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Author uses real life drama as inspiration for debut novel

“Cover of Snow” author Jenny Milchman discusses the inspiration for her debut novel and gives advice for other writers hoping to be published. Milchman will appear at book signings this week in Oklahoma City and Tulsa.
by Heather Warlick Published: February 25, 2013

For novelists, it's often real life events that inspire the characters and plot twists in their books.

It was the haunting memory of a baby sitter's suicide threat that inspired Jenny Milchman to pen “Cover of Snow.”

The New Jersey-based author will visit Oklahoma City on Monday and Tulsa on Tuesday promoting her debut novel which is on bookstore shelves now.

When Milchman was 8, she vividly remembers the night her male baby sitter came into her bedroom and admitted to her that he planned to kill himself. Why would he tell her, an 8-year-old, this? Should she keep his secret?

“In years to come, I felt terrified that the decision had been left in my 8-year-old hands,” she said.

Fortunately for the baby sitter, Milchman blurted out the truth to her mother that night. The boy was found in his bed, alive but with an empty pill bottle next to him. Milchman's decision to tell the truth may have saved his life.

“I think that writers cast a net and the whole world goes into that net and you never know what's going to grab and become a novel,” Milchman said. “That incident was a moment that could have gone much, much worse.”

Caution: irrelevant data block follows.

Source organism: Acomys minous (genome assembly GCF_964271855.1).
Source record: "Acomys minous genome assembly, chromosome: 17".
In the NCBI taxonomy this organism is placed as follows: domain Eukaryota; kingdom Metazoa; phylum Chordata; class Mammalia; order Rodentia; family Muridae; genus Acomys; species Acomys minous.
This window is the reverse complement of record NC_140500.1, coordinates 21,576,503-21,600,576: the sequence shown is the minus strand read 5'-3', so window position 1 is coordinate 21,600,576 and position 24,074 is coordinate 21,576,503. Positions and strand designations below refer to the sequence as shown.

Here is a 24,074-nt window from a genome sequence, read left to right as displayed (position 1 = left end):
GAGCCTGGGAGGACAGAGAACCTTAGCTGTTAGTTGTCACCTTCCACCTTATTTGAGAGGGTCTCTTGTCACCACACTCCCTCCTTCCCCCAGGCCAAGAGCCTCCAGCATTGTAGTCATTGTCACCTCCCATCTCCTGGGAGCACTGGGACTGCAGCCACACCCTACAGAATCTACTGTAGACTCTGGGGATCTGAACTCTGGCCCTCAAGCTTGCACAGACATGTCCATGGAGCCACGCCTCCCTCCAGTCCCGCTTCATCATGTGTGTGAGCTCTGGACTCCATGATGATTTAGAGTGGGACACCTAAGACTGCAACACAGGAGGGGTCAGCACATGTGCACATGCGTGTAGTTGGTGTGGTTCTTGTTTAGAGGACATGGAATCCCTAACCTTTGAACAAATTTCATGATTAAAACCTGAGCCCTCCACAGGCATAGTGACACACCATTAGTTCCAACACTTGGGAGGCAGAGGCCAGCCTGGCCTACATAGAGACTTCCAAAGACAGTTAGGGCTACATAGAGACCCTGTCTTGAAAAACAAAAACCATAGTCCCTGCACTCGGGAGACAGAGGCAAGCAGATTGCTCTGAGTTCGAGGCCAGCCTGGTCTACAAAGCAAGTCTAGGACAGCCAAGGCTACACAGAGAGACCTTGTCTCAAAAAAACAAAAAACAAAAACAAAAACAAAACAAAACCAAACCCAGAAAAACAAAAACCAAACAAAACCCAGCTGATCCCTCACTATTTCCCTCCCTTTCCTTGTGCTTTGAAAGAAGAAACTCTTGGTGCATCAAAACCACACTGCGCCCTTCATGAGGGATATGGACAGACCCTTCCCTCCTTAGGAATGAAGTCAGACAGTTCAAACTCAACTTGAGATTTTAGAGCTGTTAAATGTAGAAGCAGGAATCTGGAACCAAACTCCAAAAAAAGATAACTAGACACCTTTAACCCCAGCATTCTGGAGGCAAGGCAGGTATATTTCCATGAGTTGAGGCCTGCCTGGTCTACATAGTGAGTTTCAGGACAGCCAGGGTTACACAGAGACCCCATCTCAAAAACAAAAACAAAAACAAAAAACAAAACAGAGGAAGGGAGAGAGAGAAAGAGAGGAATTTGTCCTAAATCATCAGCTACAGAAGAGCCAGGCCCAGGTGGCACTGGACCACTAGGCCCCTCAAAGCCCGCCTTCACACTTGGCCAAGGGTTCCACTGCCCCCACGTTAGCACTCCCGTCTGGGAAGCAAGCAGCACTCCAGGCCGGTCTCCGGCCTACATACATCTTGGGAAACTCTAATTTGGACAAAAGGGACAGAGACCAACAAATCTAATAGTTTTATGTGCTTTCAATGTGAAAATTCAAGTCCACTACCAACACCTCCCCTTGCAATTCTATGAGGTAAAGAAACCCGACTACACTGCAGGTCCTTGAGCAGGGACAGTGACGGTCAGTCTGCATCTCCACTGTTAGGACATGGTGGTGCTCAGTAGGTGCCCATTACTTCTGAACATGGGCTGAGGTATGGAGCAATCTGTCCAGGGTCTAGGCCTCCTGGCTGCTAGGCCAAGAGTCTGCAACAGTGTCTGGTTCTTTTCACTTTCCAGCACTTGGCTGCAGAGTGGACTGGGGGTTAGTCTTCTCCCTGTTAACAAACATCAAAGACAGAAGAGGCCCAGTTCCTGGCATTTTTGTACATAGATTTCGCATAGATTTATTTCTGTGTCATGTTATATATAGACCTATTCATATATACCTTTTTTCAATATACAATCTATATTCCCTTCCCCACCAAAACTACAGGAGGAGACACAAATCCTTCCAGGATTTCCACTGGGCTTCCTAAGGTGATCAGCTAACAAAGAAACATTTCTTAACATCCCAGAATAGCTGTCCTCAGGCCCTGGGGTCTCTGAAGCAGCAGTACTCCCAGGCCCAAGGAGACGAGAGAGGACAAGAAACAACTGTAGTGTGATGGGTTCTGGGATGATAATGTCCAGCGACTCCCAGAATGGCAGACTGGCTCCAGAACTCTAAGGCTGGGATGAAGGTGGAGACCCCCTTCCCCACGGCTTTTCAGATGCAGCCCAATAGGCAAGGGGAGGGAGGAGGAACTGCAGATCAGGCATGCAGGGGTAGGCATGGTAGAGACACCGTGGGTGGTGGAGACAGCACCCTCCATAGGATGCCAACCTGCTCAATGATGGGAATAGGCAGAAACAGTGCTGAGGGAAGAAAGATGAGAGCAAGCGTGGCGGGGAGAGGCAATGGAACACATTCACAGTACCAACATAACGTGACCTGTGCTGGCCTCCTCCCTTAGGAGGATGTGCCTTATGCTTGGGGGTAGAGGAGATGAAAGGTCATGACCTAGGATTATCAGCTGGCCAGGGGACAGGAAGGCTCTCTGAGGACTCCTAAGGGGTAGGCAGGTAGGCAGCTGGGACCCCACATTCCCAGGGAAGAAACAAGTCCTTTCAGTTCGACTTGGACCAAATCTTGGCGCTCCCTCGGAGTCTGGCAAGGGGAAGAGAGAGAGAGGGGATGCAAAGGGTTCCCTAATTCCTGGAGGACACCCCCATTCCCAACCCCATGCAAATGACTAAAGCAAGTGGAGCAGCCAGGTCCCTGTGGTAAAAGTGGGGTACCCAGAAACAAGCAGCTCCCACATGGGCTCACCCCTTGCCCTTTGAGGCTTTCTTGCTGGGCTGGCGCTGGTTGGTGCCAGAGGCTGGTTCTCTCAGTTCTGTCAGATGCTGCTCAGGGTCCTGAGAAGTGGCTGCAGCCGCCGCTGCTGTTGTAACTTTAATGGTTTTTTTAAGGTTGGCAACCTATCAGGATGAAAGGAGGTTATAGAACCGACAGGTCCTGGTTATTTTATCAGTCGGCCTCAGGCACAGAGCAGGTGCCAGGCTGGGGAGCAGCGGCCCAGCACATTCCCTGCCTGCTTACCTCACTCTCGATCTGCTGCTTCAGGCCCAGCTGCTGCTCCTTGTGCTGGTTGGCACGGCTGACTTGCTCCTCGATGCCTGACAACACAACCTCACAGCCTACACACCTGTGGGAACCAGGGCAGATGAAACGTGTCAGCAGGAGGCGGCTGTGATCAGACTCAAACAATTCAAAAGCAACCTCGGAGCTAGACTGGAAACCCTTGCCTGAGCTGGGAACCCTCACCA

Nora Hamilton, the central character of “Cover of Snow” wasn't able to prevent the suicide of her husband. The book begins with her discovery of her dead husband.

“The book is about those moments, that if we don't play them right, they can end in disaster,” Milchman said. As the plot of “Cover of Snow” thickens, Nora begins unraveling a powerful conspiracy and facing hard truths she spent a lifetime avoiding.

Tackling a subject as serious as suicide isn't uncomfortable for Milchman. She spent much of her early career grappling with the mental health issues of her patients while she worked as a psychotherapist. She even worked in an emergency psychiatric ward.

“Unfortunately, life is not a suspense novel,” she said. “Suicide leaves so many questions unanswered. In this book I tried to answer those questions. I wanted there to be a sense of redemption. In real life you don't always get that.”

Milchman loved helping people during her psychology career, but the siren's call of writing never left her heart, she said. When a particularly intense case she was working started keeping her up at night, she sat down and started writing what would become her first novel.

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by Heather Warlick
Life & Style Editor
Since graduating from University of Central Oklahoma with a Bachelor's Degree in Journalism, Staff Writer Heather Warlick has written stories for The Oklahoman's Life section. Her beats have included science, health, home and garden, family,...
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